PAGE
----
Vote of the week: Story vs. sensation?
Written by Robert Niles
Yesterday's conference call with Six Flags managers yielded one particularly fascinating moment for me. Another reporter observed that none of the attractions Six Flags announced were based on the DC Comics or other characters that Six Flags has licensed to use in its theme parks. Six Flags' Al Weber responded that absence wasn't due to Six Flags' backing off the use of such characters - it's just "how the cards played" this particular year. The reporter followed up by asking how Six Flags determines when and where to use theming in rides.Tweet
That's where things got interesting. Weber responded by asking a question of his own: whether the reporter meant theming or IP (which is industry shorthand for "intellectual property," the use of licensed characters and stories).
That question stunned me. I think it surprised the reporter, as well, because a beat passed before he responded with the same point I would have made: Aren't those pretty much the same thing?
Weber then explained his point of view: Theming is the application of physical texture and context on and around rides, where IP is the use of a licensed character.
And with that, I got a clearer understanding of Six Flags and its management. To me, what Weber described as "theming," I'd call decoration. A "themed" attraction, to me, is one that tells a story, arising from a specific place, time, and set of characters that are, collectively, the attraction's "theme."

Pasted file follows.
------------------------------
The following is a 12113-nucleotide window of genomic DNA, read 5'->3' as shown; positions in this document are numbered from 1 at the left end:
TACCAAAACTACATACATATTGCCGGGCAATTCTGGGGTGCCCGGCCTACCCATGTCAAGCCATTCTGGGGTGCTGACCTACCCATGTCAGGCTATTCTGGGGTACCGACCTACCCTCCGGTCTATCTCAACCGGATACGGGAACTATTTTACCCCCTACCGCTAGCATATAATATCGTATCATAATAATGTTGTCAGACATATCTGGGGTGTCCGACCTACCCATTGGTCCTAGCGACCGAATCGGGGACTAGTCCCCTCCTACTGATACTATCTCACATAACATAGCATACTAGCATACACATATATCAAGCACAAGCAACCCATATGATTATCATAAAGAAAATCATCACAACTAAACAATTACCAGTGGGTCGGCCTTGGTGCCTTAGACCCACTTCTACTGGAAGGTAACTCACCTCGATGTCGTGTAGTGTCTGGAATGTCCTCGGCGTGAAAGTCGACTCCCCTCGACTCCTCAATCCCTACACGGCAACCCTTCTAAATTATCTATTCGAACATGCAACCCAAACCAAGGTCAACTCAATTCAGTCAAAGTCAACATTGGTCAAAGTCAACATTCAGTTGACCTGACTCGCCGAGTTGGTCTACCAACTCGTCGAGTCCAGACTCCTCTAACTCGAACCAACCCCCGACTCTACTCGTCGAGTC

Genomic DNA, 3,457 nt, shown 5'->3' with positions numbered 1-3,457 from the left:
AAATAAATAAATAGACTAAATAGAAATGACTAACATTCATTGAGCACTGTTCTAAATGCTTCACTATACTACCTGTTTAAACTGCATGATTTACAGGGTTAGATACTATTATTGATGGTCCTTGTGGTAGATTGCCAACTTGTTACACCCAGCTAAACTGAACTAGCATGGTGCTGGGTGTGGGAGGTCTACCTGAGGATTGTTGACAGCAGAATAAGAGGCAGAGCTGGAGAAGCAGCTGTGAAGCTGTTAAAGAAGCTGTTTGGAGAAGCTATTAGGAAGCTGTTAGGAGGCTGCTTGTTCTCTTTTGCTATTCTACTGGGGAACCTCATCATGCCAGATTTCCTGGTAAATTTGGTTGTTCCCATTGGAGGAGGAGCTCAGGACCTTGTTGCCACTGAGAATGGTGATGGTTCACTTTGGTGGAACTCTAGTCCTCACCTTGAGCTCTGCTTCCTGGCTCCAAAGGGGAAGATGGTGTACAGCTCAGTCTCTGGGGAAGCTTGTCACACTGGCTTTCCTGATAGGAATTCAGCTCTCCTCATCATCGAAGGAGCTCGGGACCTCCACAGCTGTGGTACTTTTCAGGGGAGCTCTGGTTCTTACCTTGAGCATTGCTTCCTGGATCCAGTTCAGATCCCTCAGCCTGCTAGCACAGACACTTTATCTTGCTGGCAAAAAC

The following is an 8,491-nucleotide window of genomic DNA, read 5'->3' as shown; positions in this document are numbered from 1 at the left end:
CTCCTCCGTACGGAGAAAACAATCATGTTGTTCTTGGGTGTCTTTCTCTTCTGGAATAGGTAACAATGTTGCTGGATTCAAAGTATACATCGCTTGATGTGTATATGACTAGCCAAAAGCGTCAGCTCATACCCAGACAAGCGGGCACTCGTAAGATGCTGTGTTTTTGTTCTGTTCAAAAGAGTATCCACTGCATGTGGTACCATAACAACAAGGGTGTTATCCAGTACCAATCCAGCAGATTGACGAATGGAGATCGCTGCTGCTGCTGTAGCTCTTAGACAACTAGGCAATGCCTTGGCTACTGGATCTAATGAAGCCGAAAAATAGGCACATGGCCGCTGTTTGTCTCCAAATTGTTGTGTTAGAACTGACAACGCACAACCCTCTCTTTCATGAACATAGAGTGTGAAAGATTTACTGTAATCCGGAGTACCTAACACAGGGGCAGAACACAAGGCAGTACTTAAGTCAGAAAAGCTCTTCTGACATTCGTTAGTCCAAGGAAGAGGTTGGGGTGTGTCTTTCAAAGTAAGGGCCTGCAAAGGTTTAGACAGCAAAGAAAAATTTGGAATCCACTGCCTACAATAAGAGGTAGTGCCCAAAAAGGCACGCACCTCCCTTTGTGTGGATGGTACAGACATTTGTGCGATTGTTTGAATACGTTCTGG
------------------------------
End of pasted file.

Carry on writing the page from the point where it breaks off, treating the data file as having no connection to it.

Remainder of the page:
A park's IP provides the cast of characters from which park designers can select themes for the park's attractions. So (in this world view, at least), no matter how a ride might be decorated, if there are no characters and no story, the ride is unthemed.
The exchanged helped me understand why fans, and even people in the industry, sometimes end up talking past one another when discussing theming in the parks. It's hard to have a productive conversation about theming if the people talking have different definitions of what theming means.
That's why I made a mental note to start using the terms "storytelling" and "decor" more often. Perhaps they get closer to the issues we're talking about when so many of us use the word "theme."
That said, the exchange also got me thinking about the importance of storytelling in theme park attractions, versus physical sensation and thrill. Obviously, Six Flags goes after consumers who want a heavy helping of physical sensation when they visit a park. You won't find nearly the amount of or level of storytelling that fans find at Disney, Universal, or SeaWorld parks. But Disney, Universal and SeaWorld park occupy the top 12 spots for the most-attended parks in America. People love storytelling, as well as physical thrills.
So which one do you prefer? That's our vote of the week.
I know that the ideal answer is "both!" But let me push you to pick one over the other here.
Let's think of it this way: Assume you've got a choice between two theme park rides. One tells an exciting story with engaging characters, but the ride's a total snore. You're moving - barely - but if it weren't for the story and setting, it'd be the most boring few minutes you've ever spent. The other ride is pure physical fun. It's not so extreme that it makes you feel sick, or even uncomfortable. But it definitely gets your blood moving and your senses singing. Story? Sorry. If you weren't riding, and were just looking around, well, it'd be most boring few minutes you've ever spent.
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